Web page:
In another time, Joe Biden might have been the emissary explaining to a president what is doable — and what is not — on Capitol Hill.
He’s done it before, as chairman of the Judiciary Committee, telling Ronald Reagan that the nomination of Robert Bork was going to be a big problem. And as vice president, he shepherded President Barack Obama’s economic stimulus package to get a handful of GOP votes.
After 36 years in the Senate, the dynamic of legislating is second nature to Biden. That was obvious after his two-hour session with moderate Republicans the other day. And on Wednesday, Biden will dial into House Democrats’ weekly caucus meeting before he and Vice President Kamala Harris meet with Democratic senators in the Oval Office. He is a man who loves being in the room.
But now, it’s his room. It’s his huge $1.9 trillion relief package. And it’s his choice: How much to deal with moderate Republicans who support a package that would lower benefits substantially and anger progressive Democrats? Or, to look at it another way, how much to stick with much of his original plan and risk a bloody partisan brawl for the next few years?
Only this time the new President — and ex-elder of the Senate — is playing a different game. And it’s not an inside one, which is very un-Biden. In fact, think Reagan.
Look back to 1981, when the new President took his case for his sweeping tax cuts to the American people, using public opinion to help sway Congress — or at least convince the public he was right. He went on TV, made his case and eventually passed a bill that also included some of the Democrats’ proposals. But Reagan got the credit.
“Ronald Reagan always had a lot of bipartisan support,” says a Biden adviser. “It just wasn’t in the Congress.”
It may turn out to be too cute, but there’s clearly an evolving definition of unity in the Biden White House. Same for bipartisan. In Bidenworld, bipartisan unity isn’t just a Capitol Hill exercise. It’s about convincing the public that Biden is right. Unifying the country, outside of Washington, a la Reagan.
But when Reagan made his case to the country, it wasn’t a tactic. He went all in, spoke with the American people about his bill, invested his personal prestige and told voters to call members of Congress. Maybe Biden needs to do the same? An Oval Office address, laying it on the line, telling people why he can’t compromise with a bill half the size he wants. We’ve heard him say this is urgent; he might want to tell people exactly what is on the line here.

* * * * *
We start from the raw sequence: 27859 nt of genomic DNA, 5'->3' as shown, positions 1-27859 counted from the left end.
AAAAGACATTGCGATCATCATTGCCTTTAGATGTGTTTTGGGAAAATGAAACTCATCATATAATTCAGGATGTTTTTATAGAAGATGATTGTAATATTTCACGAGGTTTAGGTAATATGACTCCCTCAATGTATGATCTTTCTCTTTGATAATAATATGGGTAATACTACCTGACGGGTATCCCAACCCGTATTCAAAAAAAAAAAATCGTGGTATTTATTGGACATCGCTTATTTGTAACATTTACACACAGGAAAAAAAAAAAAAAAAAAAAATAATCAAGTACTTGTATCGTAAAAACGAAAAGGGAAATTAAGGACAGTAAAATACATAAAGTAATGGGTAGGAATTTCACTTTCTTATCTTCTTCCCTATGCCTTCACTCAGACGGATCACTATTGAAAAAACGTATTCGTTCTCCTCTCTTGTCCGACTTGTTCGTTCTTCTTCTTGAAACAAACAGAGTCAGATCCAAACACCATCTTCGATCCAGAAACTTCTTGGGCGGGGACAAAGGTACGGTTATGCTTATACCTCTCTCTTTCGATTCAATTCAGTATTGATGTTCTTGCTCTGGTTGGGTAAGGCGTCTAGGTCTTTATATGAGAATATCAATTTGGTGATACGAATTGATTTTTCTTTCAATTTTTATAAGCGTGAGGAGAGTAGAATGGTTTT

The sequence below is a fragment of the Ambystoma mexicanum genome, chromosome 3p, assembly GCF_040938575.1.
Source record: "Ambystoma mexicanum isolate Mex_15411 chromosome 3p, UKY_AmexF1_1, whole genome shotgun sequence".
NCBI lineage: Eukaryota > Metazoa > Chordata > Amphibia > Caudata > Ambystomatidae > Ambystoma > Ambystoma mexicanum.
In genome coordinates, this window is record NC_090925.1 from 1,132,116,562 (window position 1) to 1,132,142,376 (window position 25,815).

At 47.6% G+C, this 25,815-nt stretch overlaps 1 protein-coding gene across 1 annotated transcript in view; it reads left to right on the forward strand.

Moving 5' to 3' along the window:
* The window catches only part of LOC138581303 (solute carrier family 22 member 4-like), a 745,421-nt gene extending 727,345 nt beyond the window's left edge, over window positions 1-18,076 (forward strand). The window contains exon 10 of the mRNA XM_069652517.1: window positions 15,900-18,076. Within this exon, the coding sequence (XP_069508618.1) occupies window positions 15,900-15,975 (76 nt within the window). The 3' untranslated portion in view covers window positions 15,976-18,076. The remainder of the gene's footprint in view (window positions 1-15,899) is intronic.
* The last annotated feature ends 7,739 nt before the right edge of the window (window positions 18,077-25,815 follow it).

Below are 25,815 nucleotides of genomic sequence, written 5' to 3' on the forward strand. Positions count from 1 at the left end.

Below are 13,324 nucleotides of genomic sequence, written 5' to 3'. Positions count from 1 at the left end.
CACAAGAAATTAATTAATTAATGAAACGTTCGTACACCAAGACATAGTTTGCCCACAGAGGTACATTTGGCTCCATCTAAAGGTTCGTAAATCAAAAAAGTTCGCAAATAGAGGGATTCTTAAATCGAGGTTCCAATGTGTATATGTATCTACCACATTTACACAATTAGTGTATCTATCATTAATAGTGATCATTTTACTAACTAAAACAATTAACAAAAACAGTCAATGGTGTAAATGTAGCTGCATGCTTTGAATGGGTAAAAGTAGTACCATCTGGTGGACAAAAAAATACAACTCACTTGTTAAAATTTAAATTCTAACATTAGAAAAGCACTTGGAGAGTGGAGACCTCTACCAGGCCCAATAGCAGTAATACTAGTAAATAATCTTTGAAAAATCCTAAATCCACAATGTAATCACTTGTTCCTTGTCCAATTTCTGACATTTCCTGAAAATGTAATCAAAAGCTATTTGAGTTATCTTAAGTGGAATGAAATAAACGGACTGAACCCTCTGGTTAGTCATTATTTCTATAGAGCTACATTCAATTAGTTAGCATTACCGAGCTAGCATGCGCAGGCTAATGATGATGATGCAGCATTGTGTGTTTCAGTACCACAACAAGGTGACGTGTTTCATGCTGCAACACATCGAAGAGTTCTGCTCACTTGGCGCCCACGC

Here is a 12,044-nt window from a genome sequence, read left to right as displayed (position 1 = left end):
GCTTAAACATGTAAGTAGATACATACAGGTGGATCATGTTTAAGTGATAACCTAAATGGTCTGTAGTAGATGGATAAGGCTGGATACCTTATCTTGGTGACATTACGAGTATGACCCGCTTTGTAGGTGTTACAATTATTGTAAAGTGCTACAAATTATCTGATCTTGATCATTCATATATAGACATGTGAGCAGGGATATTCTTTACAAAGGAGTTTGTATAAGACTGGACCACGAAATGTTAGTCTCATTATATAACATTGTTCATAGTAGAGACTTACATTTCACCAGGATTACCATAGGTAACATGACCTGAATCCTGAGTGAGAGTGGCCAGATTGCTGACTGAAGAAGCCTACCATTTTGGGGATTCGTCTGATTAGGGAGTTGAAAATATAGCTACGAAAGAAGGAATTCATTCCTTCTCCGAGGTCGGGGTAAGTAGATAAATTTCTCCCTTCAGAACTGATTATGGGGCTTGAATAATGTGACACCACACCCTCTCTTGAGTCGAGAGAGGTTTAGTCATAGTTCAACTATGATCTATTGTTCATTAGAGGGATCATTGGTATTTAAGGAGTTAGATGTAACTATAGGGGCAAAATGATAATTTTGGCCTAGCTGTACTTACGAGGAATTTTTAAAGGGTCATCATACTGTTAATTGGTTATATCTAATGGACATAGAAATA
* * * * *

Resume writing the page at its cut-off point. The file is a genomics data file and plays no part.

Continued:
To hear the Biden people tell it, the public is already alongside them. They talk about how Covid relief has more than 70% support with the public. And one top adviser tells me that it wouldn’t be easy for many of the moderate Republicans to vote against sending stimulus checks to people or extending unemployment benefits in the middle of a pandemic. So, sure, Biden’s proposal for a $15 minimum wage may not survive. And White House aides seem receptive to the targeting of stimulus checks.
But in the end, they believe they need to win this first big one — and winning means getting most of what they want. “Why are we going to let 50 people in DC define what bipartisanship is?” says this adviser. “Washington DC’s definition of bipartisanship is getting one member to cross the aisle.”
There’s also a bit of déjà vu here. In 2009, then-Vice President Biden spent his early days in office vote hunting for three Republicans who bucked their party’s near-total rejection of Obama’s rescue package amid what was then the worst recession since the Great Depression. Inside the Biden White House, the argument is that this crisis is much worse, and more urgent, with the backdrop of a worldwide pandemic. And they say no one feels that urgency more than the new President.
It’s not that Biden, who actually loves negotiating, will not cut any deal. He probably will, but around the edges. At the end of the day, his advisers say, the public will not judge success by whether he uses an arcane budget process to pass his stimulus plan with 51 votes or whether he can get to 60. After all, Donald Trump used that budget process — called reconciliation — to pass his tax cuts. The public, they argue, will judge Biden by one standard: success.
Biden has decided to go big, and there’s no going back. Think his predecessor circa 1981. “This is not the time for political fun and games,” Reagan said on a TV appearance from the Oval Office. “This is the time for a new beginning.”
Or so Biden hopes.